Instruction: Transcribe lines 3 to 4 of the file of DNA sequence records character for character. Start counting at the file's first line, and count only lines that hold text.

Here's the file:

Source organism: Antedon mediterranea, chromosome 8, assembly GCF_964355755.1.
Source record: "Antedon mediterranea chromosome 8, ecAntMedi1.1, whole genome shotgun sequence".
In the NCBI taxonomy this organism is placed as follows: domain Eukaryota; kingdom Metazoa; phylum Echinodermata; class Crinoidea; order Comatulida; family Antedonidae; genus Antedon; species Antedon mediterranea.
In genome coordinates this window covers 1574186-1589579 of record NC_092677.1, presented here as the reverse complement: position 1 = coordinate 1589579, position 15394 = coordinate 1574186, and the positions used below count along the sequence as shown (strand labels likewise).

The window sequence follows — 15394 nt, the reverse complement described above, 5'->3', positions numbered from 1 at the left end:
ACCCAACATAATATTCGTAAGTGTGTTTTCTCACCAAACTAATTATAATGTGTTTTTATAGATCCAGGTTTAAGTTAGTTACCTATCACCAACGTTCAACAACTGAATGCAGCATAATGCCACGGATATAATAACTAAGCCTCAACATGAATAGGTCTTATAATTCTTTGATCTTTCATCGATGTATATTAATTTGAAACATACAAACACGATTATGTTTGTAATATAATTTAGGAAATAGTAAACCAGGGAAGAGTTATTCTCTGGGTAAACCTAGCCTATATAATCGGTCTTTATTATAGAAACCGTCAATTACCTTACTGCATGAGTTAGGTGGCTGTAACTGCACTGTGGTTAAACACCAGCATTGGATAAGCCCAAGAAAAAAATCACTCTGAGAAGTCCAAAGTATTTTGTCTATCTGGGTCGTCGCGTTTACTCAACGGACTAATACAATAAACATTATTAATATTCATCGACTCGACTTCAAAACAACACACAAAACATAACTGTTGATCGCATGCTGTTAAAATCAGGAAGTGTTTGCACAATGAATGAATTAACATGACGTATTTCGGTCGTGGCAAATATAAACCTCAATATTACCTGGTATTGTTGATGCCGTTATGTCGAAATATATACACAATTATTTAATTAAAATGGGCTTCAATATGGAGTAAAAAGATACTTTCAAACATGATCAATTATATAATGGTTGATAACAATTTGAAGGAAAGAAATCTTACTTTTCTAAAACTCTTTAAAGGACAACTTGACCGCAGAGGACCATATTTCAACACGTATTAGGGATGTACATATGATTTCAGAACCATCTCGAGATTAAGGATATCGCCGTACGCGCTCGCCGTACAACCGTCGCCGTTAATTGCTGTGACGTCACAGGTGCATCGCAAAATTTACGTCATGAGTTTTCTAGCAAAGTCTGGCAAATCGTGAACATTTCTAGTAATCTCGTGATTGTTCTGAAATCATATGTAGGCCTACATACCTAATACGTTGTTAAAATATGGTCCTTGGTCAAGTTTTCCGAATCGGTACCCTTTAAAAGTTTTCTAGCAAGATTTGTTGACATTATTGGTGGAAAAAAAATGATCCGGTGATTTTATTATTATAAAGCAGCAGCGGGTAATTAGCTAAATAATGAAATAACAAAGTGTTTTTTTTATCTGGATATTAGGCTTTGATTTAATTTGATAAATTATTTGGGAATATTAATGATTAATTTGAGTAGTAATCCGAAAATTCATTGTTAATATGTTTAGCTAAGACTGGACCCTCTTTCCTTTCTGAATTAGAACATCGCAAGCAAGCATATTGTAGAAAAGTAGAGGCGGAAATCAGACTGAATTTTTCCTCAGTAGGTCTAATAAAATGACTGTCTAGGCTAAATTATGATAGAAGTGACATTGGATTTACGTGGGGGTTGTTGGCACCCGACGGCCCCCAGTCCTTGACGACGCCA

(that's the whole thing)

In the NCBI taxonomy this organism is placed as follows: domain Eukaryota; kingdom Metazoa; phylum Echinodermata; class Crinoidea; order Comatulida; family Antedonidae; genus Antedon; species Antedon mediterranea.
In genome coordinates this window covers 1574186-1589579 of record NC_092677.1, presented here as the reverse complement: position 1 = coordinate 1589579, position 15394 = coordinate 1574186, and the positions used below count along the sequence as shown (strand labels likewise).